• The U.S. military came to this area of Costa Rica to do some humanitarian work. I introduced myself to a few marines helping rebuild part of Bribri’s Cencenai (child nutrition center). It’s curious our military was here. There were mixed reactions from my community. Some appreciated all the gifts, medical attention, and volunteer work. Others were skeptical of why the US military was really here. Costa Rica does not have military and is quite against it. So, many don’t think so highly of “war people” coming in to their space.
  • We had our In Service Training at the end of August. It was fabulous. Peace Corps got a really good deal with the Crowne Plaza Hotel in San Jose and we were able to stay there for the entire week. It was great seeing all my fellow volunteers I came in with (Tico 20) and share experiences, hear stories, and catch up. It was the first time we’d all seen eachother since swear in in May. Loved the nice beds, hot water, food, hot tub, and gym!
  • I moved out of my host family’s house and into my own place at the very end of August. SWEET! I got special permission to move out early due to my living situation and level of integration. I feel grateful to have my own space in the center of town for a good price. I eat my meals at my counterpart’s house so I get a good balance of family life and living on my own.
  • My camera got stolen from my room (when I was living with my host family) so I am sad I can’t capture a lot of cool moments with my camera and share with you .
  • My boyfriend Jeff came to visit for 10 days in September. Awesome! He got to see my site, how I live, and what I do everyday. We hiked with some friends from my community to see the waterfalls in the mountains (just an hour’s walk from my town). We went to Manzanillo, a nearby beach. And we went to visit some volunteers serving in Tortuguero. We had to take a 3 hr boat ride to get there. Absolutely beautiful. Saw crocs, all kinds of birds, caymans, monkeys, sloths, giant SEA TURTLES, baby sea turtles running for their lives to the sea. Also learned about the flip side of tourism in Tortuguero and issues the children and families live with.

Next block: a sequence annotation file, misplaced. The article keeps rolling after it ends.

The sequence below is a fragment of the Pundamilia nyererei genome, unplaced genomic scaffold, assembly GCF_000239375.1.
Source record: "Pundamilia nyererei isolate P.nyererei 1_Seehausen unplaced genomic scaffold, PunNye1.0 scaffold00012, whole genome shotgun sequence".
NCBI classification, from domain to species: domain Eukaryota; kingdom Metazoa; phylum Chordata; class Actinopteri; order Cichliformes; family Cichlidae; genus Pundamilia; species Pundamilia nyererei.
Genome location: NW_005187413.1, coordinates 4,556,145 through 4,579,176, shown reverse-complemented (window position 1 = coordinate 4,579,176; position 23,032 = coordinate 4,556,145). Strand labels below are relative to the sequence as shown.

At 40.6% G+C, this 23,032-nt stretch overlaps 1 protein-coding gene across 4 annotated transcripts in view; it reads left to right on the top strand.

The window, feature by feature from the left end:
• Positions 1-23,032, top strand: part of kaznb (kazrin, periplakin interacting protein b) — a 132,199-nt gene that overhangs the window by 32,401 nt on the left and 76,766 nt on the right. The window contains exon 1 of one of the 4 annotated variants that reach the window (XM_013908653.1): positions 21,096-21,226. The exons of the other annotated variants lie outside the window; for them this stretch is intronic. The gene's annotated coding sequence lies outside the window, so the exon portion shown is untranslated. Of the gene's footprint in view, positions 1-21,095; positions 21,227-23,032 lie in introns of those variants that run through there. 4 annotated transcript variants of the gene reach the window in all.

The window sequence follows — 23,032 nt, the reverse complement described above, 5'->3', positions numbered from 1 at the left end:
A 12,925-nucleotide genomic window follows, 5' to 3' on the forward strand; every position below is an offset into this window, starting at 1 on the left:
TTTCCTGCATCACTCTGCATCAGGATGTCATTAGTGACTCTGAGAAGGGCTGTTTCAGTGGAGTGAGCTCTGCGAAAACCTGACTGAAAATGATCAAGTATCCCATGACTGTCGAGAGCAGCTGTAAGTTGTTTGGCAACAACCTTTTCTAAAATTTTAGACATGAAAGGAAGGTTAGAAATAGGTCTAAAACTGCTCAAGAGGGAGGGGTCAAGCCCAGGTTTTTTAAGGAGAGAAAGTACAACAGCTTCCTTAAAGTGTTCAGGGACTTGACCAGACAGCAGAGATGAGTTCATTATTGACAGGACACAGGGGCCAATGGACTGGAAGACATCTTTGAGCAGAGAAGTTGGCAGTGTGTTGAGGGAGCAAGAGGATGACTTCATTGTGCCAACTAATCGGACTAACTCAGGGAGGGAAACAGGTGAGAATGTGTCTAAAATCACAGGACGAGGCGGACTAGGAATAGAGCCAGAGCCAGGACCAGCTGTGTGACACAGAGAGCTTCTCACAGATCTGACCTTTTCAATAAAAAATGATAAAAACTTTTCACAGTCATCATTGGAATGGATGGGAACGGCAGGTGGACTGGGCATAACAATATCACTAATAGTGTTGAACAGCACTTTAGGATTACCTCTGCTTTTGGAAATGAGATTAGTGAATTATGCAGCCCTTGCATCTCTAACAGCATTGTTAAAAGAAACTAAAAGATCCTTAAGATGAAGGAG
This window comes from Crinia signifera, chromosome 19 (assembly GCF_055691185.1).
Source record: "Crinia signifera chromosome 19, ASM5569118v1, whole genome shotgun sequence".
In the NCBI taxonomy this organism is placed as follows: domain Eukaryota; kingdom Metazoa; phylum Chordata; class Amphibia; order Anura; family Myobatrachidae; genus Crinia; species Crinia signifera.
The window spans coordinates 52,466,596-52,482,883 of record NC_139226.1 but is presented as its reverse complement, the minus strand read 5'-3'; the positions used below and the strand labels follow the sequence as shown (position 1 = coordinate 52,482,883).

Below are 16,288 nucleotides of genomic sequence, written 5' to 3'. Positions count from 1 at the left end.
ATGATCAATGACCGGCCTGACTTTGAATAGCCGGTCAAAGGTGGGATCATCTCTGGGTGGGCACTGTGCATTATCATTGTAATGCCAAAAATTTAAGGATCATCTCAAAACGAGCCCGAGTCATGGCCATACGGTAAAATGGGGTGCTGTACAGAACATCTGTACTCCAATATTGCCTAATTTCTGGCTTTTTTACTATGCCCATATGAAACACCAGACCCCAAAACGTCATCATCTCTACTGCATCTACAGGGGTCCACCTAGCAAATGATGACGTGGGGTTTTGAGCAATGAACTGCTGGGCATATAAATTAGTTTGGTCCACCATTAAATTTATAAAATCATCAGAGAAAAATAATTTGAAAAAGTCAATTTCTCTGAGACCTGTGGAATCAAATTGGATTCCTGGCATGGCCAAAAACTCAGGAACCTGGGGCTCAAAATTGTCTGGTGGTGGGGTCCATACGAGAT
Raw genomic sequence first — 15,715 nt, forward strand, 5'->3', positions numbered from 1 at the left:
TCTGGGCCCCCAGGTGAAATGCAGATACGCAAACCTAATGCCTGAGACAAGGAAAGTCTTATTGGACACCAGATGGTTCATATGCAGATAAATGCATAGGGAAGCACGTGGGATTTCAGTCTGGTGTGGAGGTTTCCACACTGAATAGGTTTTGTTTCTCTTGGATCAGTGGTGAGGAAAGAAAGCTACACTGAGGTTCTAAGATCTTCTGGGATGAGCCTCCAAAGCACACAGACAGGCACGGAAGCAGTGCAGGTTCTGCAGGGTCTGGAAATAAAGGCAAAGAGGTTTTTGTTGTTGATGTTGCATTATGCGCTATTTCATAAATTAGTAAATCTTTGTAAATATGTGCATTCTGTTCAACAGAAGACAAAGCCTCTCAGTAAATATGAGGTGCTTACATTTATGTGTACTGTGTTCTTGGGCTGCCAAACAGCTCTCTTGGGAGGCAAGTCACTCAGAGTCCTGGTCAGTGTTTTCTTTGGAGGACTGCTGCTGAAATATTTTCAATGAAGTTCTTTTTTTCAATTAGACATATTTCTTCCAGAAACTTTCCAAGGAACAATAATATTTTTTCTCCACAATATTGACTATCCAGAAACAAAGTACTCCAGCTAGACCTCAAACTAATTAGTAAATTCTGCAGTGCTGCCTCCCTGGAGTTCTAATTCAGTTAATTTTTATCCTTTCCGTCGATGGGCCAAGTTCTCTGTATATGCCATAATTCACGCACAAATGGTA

• September 15th is Costa Rican Independence Day. Bribri and surrounding towns had a parade in Bribri. Fun times.
  • The water still goes out a lot, but at on a more regular schedule: 7pm to 6am.
  • I wash my clothes by hand in the pila now that I live on my own. Good time to reflect, work out the arms, and have me time.
  • I’ve started working out in the mornings with a few teens in my community. I am introducing yoga to them. They think it’s pretty funny, but try it out with me...and I think they just might like it. :)
  • Finally started a few projects in the community: La Bandera Azul is a project already in place at the schools on a national level -- the principal asked me to work with the kids on presenting a play, art, and poetry with a Global Warming theme. Turned out wonderfully.
  • I noticed most of the kids at the school had a cold and sniffles and were walking around with a small towell to wipe their noses or using their hands. Then, I ended up with a cold (a pretty nasty one).... which leads me to the next project! Celebrating Global Handwashing Day on October 15th!!!!!!
  • I started a series of workshops Peace Corps Costa Rica has called Voces Valerosas. It’s designed for female teens. Love it.
  • Will start an English class soon at the school and with adults.
  • Working on an activity center for the high school... a much bigger, long term project that will require the community to dedicate to it. We’ll see how it goes.

Overall, I’m feeling more motivated, integrated, and settled. Looking forward to two of my friends coming to visit me in November. I will be hosting a trainee from the new wave of volunteers PC is bringing in October. I joined a committee and will be helping out with some sessions at the pre service training for trainees in October and November.